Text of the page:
Friday of the Second Week of Lent
Here comes the master dreamer! Let us kill him… Genesis 37
Here is the one who will inherit everything. Let us kill him…. Matthew 21
Interesting to look at these two readings, the incidents separated by about four thousand years, and see the same pattern. The first reading is the story of Joseph, beloved son of Israel, who is sent by his father to his brothers. His brothers hate him because of the attention he receives from their father but instead of killing him, they sell him to a caravan going into Egypt.
The second reference from Matthew is a parable Jesus tells. The tenants at a vineyard conspire and kill the owner’s messengers until finally the owner sends his son. They kill the owners son, thinking they will now have the vineyard.
As we move through Lent, we’ll hear more references to the death of the promised one. It’s like what we say when we talk about someone being on a pedestal and getting knocked off. We seem to get a perverse pleasure in it. They weren’t so great after all! we tell ourselves. Look at the many stories of Tiger Woods or Charlie Sheen or Lindsay Lohan. They’re not so great after all! Let’s knock them off their pedestals and kill them with our judgments.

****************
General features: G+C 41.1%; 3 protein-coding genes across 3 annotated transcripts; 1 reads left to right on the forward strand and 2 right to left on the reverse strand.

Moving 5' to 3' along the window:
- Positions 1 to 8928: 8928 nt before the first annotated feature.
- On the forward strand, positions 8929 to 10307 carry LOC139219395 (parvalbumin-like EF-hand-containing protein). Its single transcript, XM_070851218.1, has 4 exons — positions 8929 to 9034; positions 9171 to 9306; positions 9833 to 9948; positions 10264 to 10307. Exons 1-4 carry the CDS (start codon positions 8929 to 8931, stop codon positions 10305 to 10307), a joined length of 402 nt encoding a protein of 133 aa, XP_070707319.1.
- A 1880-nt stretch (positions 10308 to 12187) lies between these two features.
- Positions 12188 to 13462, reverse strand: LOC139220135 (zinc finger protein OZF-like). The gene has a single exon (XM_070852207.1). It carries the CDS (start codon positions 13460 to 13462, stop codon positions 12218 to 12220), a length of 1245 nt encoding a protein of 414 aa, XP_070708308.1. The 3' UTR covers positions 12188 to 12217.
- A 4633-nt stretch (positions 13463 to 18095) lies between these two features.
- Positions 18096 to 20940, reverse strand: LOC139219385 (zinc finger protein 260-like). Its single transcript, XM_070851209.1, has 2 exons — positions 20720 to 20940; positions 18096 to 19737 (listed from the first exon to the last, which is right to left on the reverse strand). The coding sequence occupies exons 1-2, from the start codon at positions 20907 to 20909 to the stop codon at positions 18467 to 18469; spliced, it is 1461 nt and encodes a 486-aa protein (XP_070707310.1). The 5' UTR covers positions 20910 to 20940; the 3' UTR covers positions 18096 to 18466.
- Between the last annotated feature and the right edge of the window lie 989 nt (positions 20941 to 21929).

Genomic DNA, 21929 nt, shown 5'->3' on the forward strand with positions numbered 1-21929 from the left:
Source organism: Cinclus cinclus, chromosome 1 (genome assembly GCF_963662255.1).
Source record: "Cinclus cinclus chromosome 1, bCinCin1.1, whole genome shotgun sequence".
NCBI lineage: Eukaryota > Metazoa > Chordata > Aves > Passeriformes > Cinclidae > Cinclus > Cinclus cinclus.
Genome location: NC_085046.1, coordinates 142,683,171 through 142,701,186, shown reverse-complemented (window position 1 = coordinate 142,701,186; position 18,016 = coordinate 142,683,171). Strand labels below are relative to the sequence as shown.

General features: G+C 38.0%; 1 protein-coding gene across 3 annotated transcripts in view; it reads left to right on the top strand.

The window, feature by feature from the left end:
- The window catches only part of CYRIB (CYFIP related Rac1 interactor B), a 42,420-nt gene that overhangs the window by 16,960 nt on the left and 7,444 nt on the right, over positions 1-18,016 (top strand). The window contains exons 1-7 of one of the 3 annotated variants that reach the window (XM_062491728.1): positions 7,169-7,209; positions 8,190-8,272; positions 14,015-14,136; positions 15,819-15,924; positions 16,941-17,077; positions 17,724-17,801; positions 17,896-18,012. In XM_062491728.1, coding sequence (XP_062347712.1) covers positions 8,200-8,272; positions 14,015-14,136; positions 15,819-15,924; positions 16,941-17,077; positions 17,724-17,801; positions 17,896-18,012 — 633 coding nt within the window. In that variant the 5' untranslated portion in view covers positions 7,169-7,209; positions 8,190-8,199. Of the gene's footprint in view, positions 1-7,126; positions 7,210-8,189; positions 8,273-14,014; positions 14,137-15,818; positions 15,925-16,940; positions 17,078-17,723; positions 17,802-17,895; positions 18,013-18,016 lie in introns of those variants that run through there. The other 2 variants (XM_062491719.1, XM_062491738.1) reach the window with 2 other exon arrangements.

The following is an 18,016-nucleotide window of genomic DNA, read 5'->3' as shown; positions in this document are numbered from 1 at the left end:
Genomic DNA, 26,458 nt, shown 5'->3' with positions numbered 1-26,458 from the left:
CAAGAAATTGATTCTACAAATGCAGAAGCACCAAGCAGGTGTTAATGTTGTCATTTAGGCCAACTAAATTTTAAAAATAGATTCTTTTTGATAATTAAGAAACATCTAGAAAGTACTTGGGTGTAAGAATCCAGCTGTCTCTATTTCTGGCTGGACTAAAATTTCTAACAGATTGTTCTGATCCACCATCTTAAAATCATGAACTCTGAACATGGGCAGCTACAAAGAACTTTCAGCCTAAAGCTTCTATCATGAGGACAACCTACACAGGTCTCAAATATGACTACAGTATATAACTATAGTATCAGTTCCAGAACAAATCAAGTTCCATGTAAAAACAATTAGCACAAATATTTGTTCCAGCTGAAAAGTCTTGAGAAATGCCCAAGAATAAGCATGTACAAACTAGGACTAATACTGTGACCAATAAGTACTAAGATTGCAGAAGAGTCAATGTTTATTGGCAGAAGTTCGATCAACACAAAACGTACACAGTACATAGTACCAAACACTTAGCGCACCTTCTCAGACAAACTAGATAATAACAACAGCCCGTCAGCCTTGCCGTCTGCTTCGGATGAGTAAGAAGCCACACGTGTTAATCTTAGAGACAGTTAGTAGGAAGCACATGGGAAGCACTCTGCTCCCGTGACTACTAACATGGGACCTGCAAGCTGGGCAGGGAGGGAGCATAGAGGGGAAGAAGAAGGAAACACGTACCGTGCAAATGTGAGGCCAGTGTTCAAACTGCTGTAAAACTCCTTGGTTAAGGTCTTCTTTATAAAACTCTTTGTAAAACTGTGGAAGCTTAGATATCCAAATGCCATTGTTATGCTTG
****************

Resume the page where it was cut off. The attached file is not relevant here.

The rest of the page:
When I work out at home, I usually watch a movie to keep me going. Yesterday, I was watching a Harry Potter movie. He is the “chosen one” although he doesn’t particularly want to be: it’s clear the fate of most chosen ones. Harry Potter is the hero’s journey myth in a modern setting. Joseph and his amazing coat of many colors is the hero’s journey. As is Jesus’s journey: life, battle, transformation. As is Tiger Woods or Charlie Sheen or Lindsay Lohan.
We are all on a hero’s journey. Oh, I don’t mean you are Jesus or Joseph or even Charlie Sheen, for that matter; you are, in fact you. And your life is just as much a hero’s journey. Haven’t you had your battles? And you have won or you’ve retreated “to fight another day.” Haven’t we all been on a pedestal to someone and been knocked off – by an unkind word, by jealousy, by anger, by judgment?
The stories of life don’t change – the settings change, but the stories don’t. The details change, but the stories don’t.
Where, right now in your life, does your Golden Fleece lie? What must you do to find it; how must you transform to bring it back and make it useful to your world?
Here’s another verse you can take with you today. It’s from the Psalm response:
They had weighed him down with fetters, and she was bound with chains. Till predictions came to pass and the word of the Lord proved true.